“I always wanted to work with my hands,” Jim Becker told us when we visited last month. But he didn’t get his start in furniture. “A friend’s dad was building boats and turned me on to an internship program at the Bath Maritime Museum. I was in my early twenties.” He smiles, “They had a boat building program. Then I worked as a deckhand on a schooner out of Camden for a summer or two. Finally I got a job at a pretty notable boatyard in Friendship – the Lash Bros. — and I worked there nine months on a 65-foot fishing boat.” That was 1979. Interest rates skyrocketed and the next boat project fell through. And our culture of New England craftsmen is lucky it did…
Without steady work at the boatyard, Jim looked toward Thomas Moser’s furniture shop. (Some might call that divine providence.) In fact twice he approached them, with dogged determination to do good work by hand. On the second try, he was hired and so going, spent the next six years learning and refining skills, experimenting with design and turning out master work. Then he opened his own studio, Jas. Becker Cabinetmaker.
One of Jim’s most popular studio pieces is, in part, Moser-inspired. He calls it the Bowback Bench. “It was so popular that a big company copied it. For the two years that they made them, I didn’t sell one. Now they don’t and I sell them again,” he said. It seemed a not so subtle commentary on the challenges artists face today.
This particular bench is cherry, with ash spindles and maple legs. The curve of its ‘bowed’ back is a laminate because cherry doesn’t steam bend well enough to make the tight curves you see, and Jim buys laminating veneer in flitches. “A flitch is a half a log that has been sliced with a knife, in this case to 1/10th inch thick slices. Since the slices come in sequence, the grain matches when the bows are glued together and the lines disappear.” It’s smooth, sturdy and elegant. The seat is rough shaped with an electric chainsaw (yes!) then ground and finally, sanded a few times in successively finer grits.
When we visited Becker in Londonderry, he’d just finished up a ready-to-ship commission. Lucky us – a photo op of the maker with his piece! The walnut daybed was a collaborative design with San Francisco architect Steven Justrich, massaging Jim’s contemporary shaker style to fit his client’s California home.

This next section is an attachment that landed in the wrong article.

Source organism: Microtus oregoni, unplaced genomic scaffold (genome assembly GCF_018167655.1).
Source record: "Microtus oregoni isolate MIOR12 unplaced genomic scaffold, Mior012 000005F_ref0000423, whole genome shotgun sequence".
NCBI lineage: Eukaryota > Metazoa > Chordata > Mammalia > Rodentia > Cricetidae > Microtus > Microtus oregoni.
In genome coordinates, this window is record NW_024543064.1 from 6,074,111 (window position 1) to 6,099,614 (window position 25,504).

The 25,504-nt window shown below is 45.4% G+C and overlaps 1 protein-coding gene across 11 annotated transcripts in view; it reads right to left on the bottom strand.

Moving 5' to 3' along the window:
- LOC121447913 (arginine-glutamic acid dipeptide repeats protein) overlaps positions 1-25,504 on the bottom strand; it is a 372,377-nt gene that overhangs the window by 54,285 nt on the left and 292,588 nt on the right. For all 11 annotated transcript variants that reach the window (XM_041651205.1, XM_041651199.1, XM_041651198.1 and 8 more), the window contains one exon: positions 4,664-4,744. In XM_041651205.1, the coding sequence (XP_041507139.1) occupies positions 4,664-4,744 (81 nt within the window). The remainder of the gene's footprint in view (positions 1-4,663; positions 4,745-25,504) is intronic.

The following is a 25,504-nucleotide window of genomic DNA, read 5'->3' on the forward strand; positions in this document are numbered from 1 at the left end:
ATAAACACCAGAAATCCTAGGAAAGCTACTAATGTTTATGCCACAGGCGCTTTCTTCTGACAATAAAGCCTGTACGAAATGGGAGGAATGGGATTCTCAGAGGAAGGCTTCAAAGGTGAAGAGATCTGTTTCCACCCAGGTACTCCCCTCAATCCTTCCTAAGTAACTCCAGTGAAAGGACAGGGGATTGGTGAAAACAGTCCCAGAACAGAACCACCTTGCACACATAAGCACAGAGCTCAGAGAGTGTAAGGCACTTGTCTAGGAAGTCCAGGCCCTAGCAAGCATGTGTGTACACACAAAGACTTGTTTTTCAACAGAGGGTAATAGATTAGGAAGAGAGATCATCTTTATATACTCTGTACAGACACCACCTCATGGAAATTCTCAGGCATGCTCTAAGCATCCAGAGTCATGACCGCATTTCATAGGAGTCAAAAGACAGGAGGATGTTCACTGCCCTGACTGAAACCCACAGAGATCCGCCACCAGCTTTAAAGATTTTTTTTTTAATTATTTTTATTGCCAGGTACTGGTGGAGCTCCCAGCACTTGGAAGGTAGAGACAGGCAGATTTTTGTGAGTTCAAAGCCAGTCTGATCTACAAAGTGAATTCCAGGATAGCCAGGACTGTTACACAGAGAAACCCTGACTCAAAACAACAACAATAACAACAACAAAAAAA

More than half of Jim’s furniture pieces are custom or one-of-a-kind and projects ranging in size from a single footstool to furniture for a four-bedroom townhouse. “A lot of my wood comes from Baker Lumber up in White River Junction. I had a shop in Wilder for 25 years before we moved down to Manchester.” Jim selects wood with rich tonal qualities and he sands and finishes to reveal a lightness and purity that’s just spectacular. Check out his colonial-inspired cabinet below, designed to fit again a wall or function as a free-standing room divider.
A favorite project? The craftsman replied in unison with his colleagues — the piece he’s working on at that moment. What types of projects then? Desks are a favorite, he concedes, citing a Cylinder Desk commissioned by a client in Hawaii. “The traditional design was updated to contemporary dimensions so that it could accommodate standard file drawers and a modern office chair. The work surface pulls out for writing and is pushed back when the desk is closed.” We happen to love Jim’s Ming Shaker Desk, a studio original.
And then the million dollar question… How would you characterize your work? Jim kind of shrugged. I’m better than some, as good as any.” And then he paused. “I always do hand cut dovetails. I’d make more money if it did them with a jig. But I like doing it. It’s kind of Zen thing. I make a conscious decision to do it and I enjoy it.”
Becker’s son Colin is a pretty competent filmmaker and we’re glad we could include this piece he put together when he was just starting out. If you get a chance to click through to watch it, Jim’s assembling an oval cherry table to the tune “Tenor Conclave” by Al Cohn, Hank Mabley and John Coltrane. The Becker modesty kicks in again.
“This video was one of my son’s first. His skills are much improved and I need to get him to make more for me,” Jim says. Smart man, we think.
So Jim Becker’s a maker; and a really good one. He’s got a quiet kind of humility that makes him real approachable. And if you have the pleasure of speaking with him about a custom furniture piece, don’t let him go without asking for his recipe for homemade pizza pie. We tried it and thought… is there anything this guy can’t do?